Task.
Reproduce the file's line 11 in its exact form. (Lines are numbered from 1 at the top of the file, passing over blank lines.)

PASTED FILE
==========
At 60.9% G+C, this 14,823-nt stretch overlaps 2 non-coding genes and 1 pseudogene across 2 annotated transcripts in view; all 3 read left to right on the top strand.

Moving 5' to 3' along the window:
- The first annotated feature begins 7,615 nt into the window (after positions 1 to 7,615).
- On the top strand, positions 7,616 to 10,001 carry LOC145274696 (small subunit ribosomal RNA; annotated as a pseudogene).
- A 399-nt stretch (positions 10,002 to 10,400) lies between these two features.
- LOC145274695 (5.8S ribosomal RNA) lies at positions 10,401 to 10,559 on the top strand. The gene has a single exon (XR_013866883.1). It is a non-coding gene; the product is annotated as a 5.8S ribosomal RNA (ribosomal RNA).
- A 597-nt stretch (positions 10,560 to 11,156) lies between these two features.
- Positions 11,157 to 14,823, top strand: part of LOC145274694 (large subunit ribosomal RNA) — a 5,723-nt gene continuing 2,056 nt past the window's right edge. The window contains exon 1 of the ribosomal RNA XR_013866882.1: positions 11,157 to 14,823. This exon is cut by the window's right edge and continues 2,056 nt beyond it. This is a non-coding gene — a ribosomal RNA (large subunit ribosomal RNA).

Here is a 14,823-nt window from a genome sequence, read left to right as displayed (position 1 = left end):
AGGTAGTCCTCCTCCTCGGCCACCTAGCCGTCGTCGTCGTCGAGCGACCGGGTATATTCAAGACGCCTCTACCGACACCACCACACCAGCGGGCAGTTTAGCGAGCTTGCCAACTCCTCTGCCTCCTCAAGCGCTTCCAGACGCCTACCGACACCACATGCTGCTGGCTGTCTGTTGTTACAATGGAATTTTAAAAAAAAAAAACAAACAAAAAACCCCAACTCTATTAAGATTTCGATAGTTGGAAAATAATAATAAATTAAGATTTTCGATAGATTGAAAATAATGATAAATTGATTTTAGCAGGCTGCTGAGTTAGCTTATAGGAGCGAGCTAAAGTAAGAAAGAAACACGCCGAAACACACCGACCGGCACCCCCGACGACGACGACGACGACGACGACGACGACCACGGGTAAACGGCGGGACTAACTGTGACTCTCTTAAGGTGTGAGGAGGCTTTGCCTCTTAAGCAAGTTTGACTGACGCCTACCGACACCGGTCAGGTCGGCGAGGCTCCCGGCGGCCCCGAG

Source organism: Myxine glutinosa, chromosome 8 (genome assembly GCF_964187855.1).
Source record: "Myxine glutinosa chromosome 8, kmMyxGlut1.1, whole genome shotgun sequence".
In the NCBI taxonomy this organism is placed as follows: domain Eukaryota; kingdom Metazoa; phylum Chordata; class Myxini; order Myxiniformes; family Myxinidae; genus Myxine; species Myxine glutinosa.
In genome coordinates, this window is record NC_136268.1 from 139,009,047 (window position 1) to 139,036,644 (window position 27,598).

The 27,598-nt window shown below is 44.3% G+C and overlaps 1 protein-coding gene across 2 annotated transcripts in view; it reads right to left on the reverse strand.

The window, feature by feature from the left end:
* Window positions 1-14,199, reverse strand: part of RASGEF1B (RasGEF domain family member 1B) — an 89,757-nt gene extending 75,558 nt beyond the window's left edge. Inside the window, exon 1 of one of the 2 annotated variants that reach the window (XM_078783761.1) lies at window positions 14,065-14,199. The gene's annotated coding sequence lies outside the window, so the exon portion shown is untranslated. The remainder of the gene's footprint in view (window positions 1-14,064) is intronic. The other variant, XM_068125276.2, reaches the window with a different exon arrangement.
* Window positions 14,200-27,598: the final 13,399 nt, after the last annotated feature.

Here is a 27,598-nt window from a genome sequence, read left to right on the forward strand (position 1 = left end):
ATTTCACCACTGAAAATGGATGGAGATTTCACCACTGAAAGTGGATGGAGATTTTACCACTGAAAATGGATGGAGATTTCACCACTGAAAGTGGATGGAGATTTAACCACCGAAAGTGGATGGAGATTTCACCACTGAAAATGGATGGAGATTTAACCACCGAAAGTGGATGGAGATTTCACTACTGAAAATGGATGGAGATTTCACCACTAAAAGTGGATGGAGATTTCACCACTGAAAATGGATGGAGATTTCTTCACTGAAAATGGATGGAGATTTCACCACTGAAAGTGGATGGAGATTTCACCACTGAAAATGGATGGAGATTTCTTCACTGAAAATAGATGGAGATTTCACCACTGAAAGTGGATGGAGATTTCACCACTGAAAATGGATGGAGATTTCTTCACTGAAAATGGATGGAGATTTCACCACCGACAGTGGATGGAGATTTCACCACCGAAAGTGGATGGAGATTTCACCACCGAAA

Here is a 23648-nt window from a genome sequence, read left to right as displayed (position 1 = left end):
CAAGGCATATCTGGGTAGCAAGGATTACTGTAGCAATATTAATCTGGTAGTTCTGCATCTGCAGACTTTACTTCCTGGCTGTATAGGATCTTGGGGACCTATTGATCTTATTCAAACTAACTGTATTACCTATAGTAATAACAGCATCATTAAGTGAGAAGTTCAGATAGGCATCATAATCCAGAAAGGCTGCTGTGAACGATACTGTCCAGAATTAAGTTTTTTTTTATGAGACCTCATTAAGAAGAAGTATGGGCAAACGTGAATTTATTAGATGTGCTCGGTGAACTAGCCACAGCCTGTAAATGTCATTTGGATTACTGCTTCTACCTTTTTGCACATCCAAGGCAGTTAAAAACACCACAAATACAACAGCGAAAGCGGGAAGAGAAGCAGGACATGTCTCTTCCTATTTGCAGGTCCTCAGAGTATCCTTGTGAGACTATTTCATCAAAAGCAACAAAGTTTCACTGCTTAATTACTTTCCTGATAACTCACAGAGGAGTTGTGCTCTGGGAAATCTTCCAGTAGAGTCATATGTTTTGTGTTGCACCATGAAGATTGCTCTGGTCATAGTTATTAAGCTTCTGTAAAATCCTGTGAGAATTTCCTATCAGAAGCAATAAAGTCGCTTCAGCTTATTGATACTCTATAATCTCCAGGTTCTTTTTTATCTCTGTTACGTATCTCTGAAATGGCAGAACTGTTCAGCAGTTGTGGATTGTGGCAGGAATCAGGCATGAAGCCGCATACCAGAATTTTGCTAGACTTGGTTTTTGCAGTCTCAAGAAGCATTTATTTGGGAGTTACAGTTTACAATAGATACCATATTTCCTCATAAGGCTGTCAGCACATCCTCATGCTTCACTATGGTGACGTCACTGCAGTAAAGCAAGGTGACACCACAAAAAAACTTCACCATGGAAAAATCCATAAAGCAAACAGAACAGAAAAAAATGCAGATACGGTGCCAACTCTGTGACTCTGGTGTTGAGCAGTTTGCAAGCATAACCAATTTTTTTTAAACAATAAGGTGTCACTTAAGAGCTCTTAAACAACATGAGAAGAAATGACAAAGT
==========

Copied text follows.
Source organism: Myxine glutinosa, chromosome 8 (genome assembly GCF_964187855.1).